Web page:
Adjunct Associate Professor of Biology & Dean and Professor Lecturer, Honors College
Office/Building: FD 619
Sylvia Torti is a biologist and writer. Her graduate work in tropical biology on monodominant forests placed her in the midst of two civil wars�Mexico and Democratic Republic of Congo. Her first novel, The Scorpion�s Tail, set in Mexico during the Zapatista Rebellion of 1994, is a manifestation of her experiences during the Rebellion and her reflections on the relationship between the U.S. and Mexico and humans and the natural world. Her stories and essays have been published in SEED: Science is Culture, Wasatch Journal, City Weekly, and River City and the edited volume, Are We Feeling Better Yet? She is a Adjunct Associate Professor in the Department of Biology.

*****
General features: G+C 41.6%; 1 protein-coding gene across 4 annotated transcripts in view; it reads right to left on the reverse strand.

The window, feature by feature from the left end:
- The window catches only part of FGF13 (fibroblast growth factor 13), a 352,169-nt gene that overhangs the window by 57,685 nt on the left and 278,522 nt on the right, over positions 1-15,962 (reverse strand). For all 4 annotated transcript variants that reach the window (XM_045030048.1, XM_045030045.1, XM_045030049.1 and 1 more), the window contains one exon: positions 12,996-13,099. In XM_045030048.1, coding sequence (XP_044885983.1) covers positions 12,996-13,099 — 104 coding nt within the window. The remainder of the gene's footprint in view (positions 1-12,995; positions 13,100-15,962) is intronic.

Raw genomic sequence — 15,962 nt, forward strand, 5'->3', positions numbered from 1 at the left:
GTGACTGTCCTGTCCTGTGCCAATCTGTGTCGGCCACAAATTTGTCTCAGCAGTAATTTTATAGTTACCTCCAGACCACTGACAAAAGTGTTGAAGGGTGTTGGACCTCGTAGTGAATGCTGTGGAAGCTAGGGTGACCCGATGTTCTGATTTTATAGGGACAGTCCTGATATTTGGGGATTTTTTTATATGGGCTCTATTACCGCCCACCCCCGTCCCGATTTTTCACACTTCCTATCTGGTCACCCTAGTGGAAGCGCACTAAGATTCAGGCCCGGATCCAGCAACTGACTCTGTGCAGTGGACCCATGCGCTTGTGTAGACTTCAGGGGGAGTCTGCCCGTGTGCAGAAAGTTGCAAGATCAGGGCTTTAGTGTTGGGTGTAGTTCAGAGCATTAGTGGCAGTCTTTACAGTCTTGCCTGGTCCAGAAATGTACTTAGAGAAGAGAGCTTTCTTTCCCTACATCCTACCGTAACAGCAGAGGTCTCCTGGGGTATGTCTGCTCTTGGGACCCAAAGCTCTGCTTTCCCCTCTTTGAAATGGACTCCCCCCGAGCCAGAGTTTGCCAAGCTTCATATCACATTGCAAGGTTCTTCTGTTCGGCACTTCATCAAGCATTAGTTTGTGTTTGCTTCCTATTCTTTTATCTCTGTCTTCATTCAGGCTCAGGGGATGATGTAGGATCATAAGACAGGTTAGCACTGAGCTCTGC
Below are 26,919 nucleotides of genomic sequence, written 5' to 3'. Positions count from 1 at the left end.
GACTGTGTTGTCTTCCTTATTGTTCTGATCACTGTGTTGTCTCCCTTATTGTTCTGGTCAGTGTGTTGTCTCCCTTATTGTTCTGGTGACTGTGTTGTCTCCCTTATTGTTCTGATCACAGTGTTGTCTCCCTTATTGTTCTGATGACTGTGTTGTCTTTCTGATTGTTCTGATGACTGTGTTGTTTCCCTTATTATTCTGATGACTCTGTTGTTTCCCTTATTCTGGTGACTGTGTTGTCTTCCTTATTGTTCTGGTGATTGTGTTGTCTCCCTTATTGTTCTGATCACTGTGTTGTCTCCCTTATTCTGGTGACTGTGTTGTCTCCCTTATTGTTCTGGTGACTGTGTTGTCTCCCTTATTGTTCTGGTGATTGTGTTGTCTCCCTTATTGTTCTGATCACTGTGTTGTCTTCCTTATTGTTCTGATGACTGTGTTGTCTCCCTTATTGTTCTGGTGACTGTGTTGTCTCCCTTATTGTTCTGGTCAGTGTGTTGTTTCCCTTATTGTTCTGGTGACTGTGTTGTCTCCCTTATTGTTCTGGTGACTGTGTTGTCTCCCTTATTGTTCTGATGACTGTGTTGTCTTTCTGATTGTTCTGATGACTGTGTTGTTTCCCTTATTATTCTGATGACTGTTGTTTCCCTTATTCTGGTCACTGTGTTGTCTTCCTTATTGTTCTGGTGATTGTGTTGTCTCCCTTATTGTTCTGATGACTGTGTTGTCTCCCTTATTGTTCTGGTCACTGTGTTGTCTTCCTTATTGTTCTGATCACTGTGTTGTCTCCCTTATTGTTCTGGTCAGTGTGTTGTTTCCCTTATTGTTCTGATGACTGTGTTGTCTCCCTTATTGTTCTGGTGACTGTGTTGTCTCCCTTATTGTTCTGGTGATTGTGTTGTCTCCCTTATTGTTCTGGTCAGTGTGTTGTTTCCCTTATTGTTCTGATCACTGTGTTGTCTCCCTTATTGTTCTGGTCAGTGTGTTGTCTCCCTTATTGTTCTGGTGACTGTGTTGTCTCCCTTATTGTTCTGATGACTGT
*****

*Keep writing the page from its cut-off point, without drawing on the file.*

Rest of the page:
- Plant Ecology & Evolutionary Biology
- Literary Fiction and Non-fiction creative writing
- Science Education & Interpretation
- 2009 Finalist. Cutthroat Short Story Contest. Bread and Stone. 2009 Plastic Trust (Creative Nonfiction Essay) in Are We Feeling Better Yet? Edited Volume. PenUltimate Press, St. Louis, MO.
- 2008 The Space Around a Heart (Short Story) Wasatch Journal. April.
- 2008 Torti, S.D. Long-term monitoring protocol for Primula maguirei, a federally listed endemic plant species: report from first year�s survey.
- 2007 Why We Run (Essay) City Weekly. June 7, 2007.
- 2006 Canopy Shyness (Short Story) SEED: Science is Culture Magazine. June.
- 2005 The Scorpion�s Tail. (A Novel). Curbstone Press.
- 2004 Goller, F., M. J. Mallinkrodt, S. D. Torti. Beak gape dynamics during song in the zebra finch. J. Neurobiology 59:289-303.
- 2001 Torti, S.D., P.D. Coley and T.A. Kursar. Causes and consequences of monodominance in tropical lowland forests. American Naturalist 134:141-153.
- 2000 Gross, N.D., S.D. Torti, P.D. Coley and D.H. Feener Jr. Tropical monodominance: is reduced herbivory important? Biotropica: 32:430-439.